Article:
ligament

[ˈlɪgəmənt] nligament m
to have a torn ligament → souffrir d'une déchirure des ligaments
He suffered torn ligaments in his knee
BUT Il a été victime d'une déchirure des ligaments du genou.
Collins English/French Electronic Resource. © HarperCollins Publishers 2005

ligament

nBand nt, → Ligament nt; he’s torn a ligament in his shoulderer hat einen Bänderriss in der Schulter
Collins German Dictionary – Complete and Unabridged 7th Edition 2005. © William Collins Sons & Co. Ltd. 1980 © HarperCollins Publishers 1991, 1997, 1999, 2004, 2005, 2007

ligament

[ˈlɪgəmənt] nlegamento
Collins Italian Dictionary 1st Edition © HarperCollins Publishers 1995

ligament

(ˈligəmənt) noun
a piece of tough substance that joins together the bones of the body. She pulled a ligament in her knee when she fell.
Kernerman English Multilingual Dictionary © 2006-2013 K Dictionaries Ltd.

lig·a·ment

n. ligamento.
1. banda de fibras de tejido conjuntivo que protege las articulaciones y evita que sufran torceduras o luxaciones;
2. banda protectora de fascias y músculos que conectan o sostienen vísceras;
acromioclavicular ______ acromioclavicular;
alveolo-dental ______ alveolodentario;
anococcygeal ______ anococcígeo;
brachiocubital ______ braquiocubital;
capsular ______ capsular;
gastrocholic ______ gastrocólico;
glossoepiglottic ______ glosoepiglótico;
hepatoduodenal ______ hepatoduodenal;
iliofemoral ______ iliofemoral;
___ teardesgarre del ___;
long plantar ______ largo del plantar;
palmar ______ palmar;
radiocubital ______ radiocubital;
sternoclavicular ______ esternoclavicular;
trapezoid ______ trapezoide.
English-Spanish Medical Dictionary © Farlex 2012

ligament

n ligamento; anterior cruciate — ligamento cruzado anterior
English-Spanish/Spanish-English Medical Dictionary Copyright © 2006 by The McGraw-Hill Companies, Inc. All rights reserved.
References in periodicals archive ?
The cooing and chatter of children have profound significance because vocal folds that do not phonate will not develop the trilayered lamina propria with a vocal ligament. In this instance, the evolutionary process may be simplified to "use it or lose it!"
Simple falsetto or head voice exercises (for example, five note ascending/descending scale patterns) are used to gently stretch the vocal ligament, which should ultimately lead to easier production of higher tones in the full voice.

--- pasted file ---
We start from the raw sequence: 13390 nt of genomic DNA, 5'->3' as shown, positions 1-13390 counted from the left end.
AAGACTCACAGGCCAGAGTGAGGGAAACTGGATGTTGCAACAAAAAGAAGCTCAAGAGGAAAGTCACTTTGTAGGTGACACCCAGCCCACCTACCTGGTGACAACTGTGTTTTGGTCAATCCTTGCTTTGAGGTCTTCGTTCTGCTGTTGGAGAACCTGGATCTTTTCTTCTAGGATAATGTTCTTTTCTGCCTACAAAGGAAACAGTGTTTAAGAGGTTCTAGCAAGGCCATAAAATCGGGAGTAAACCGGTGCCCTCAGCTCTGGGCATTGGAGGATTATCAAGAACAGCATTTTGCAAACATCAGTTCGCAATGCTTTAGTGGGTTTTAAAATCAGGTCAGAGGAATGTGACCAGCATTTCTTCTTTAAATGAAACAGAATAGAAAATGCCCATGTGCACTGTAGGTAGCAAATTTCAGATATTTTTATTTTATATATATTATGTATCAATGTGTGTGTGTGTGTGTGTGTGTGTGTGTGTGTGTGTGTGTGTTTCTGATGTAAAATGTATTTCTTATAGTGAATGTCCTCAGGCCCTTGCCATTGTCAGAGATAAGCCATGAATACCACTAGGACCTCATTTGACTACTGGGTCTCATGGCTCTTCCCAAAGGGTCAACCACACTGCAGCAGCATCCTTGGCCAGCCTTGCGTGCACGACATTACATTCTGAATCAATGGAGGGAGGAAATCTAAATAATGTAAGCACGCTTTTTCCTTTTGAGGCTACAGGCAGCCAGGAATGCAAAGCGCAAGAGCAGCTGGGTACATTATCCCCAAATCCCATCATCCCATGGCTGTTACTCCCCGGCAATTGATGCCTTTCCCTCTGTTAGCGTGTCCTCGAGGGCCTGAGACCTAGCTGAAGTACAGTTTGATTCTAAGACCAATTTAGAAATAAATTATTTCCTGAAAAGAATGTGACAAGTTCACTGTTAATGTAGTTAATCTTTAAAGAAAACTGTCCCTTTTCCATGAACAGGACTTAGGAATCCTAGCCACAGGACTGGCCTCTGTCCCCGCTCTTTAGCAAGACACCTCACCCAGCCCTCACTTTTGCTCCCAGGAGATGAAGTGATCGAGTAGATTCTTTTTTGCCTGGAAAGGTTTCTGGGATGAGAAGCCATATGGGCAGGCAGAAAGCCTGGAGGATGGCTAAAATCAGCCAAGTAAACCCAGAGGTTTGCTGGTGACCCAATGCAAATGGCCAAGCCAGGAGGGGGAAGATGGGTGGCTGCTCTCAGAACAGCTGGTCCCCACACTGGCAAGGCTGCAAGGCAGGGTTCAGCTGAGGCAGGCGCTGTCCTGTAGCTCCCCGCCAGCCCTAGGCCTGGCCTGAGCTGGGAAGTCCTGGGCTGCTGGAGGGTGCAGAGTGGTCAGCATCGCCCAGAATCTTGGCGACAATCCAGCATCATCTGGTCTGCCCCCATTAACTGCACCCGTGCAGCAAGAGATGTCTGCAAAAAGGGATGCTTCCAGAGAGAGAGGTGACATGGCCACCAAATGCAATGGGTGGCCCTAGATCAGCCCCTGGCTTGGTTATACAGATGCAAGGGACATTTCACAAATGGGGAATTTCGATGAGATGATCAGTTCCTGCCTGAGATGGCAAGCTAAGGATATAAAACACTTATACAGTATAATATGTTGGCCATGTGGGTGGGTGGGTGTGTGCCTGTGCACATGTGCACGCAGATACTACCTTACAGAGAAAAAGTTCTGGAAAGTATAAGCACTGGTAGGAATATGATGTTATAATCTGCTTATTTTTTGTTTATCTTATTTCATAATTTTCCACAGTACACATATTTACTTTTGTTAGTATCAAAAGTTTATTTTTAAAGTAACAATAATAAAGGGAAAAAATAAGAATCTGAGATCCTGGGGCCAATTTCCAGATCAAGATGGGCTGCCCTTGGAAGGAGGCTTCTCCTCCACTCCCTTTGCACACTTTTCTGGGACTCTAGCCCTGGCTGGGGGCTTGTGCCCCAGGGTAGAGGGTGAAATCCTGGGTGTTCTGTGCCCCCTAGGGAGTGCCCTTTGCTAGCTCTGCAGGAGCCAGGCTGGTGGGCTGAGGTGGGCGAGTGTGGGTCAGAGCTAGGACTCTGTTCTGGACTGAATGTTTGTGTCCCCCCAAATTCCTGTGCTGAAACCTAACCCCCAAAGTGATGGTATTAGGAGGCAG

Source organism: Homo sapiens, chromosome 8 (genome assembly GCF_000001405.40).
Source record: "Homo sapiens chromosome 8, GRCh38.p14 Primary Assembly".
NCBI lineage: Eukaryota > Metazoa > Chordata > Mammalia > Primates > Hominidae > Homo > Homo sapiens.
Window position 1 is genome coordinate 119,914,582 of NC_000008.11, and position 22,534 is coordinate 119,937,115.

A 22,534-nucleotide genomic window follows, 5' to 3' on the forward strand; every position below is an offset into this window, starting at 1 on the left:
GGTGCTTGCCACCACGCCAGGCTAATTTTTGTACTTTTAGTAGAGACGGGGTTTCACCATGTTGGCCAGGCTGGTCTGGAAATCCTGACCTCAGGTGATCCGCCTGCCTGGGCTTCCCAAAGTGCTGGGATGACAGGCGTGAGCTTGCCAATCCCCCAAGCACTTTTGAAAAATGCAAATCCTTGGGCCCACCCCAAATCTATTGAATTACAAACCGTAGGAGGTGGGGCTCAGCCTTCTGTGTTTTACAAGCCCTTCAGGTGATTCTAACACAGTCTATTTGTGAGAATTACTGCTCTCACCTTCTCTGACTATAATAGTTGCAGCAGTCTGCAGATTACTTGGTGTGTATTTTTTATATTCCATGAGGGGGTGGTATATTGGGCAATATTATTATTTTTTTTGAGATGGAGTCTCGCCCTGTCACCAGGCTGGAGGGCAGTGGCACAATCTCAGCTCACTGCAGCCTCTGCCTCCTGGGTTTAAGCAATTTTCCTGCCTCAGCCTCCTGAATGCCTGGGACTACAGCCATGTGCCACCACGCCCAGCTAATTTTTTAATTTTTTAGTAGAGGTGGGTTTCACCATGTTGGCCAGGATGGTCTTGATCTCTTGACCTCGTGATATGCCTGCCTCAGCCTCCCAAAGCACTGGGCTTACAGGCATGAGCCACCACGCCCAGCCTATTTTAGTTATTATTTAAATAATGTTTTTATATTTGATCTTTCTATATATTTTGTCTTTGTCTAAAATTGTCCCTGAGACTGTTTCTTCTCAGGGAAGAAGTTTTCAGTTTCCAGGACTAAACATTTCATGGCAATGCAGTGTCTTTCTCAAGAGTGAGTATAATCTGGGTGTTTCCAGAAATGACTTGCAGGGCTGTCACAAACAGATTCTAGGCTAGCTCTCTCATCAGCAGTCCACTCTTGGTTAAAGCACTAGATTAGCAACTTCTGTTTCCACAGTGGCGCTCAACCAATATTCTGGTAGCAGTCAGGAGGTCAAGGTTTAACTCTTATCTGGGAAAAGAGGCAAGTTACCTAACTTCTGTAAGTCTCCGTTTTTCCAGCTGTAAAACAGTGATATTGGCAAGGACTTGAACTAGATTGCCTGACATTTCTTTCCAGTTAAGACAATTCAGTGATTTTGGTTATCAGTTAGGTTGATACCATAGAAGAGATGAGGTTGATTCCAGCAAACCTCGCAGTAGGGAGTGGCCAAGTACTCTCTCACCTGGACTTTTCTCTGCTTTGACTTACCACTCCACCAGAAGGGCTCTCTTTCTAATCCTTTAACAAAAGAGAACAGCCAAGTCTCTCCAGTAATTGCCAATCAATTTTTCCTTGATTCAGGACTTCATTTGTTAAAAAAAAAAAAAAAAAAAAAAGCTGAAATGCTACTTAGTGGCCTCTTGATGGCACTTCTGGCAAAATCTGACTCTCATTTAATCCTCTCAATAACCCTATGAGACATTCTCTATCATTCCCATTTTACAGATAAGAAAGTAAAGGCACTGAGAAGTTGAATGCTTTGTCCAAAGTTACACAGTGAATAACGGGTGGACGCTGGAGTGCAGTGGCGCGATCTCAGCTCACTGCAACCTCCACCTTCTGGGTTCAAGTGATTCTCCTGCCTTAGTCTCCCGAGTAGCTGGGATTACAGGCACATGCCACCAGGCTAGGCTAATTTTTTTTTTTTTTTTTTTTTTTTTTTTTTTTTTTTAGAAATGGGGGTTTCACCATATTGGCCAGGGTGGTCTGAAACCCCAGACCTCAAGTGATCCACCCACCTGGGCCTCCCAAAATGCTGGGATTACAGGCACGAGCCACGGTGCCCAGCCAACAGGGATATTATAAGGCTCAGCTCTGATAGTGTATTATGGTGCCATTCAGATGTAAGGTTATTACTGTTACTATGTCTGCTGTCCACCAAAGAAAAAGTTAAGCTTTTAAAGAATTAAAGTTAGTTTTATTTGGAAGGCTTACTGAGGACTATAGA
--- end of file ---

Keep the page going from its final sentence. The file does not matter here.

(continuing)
proposed this procedure in 1984.[2] Endoscopic laser surgery had commonly been used but could result in the formation of granulation tissue leading to renarrowing of the airway or excessive enlargement of the glottic lumen which was irreversible.[3] Most of the laser surgery actually ablated partial arytenoid cartilage, large proportion of vocal ligament, and the thyroarytenoid (TA) muscle to achieve enlargement of the glottic lumen.[3],[4],[5] The cricoarytenoid joint (CAJ) and CAJ fixation (CAJF) were often developed after the first session of laser surgery.
There are several aspects, such as the position of the neck, the size of vocal cords, the differentiation of the layers of the plate and vocal ligament (until 13 years old to females and 15 years old to males), as well as social, environmental and emotional factors, that make children population more likely to the presence of vocal disorders [4].
Figure 2 shows an ellipsoidal area along the left vocal fold where there is only a thin layer of epithelium over the vocal ligament.
Changes in the vocal ligament may cause irregularities in vocal fold vibration that may be perceived as rough-ness (22) and are measured as abnormally high perturbation or F0 variability.
Dissection of the left vocal fold lesion revealed that it was a broad-based polypoid mass that was easily dissected from the vocal ligament (figure 1).
The stretching of the vocal folds strengthens the vocal ligament for better control of, and access to, high pitches.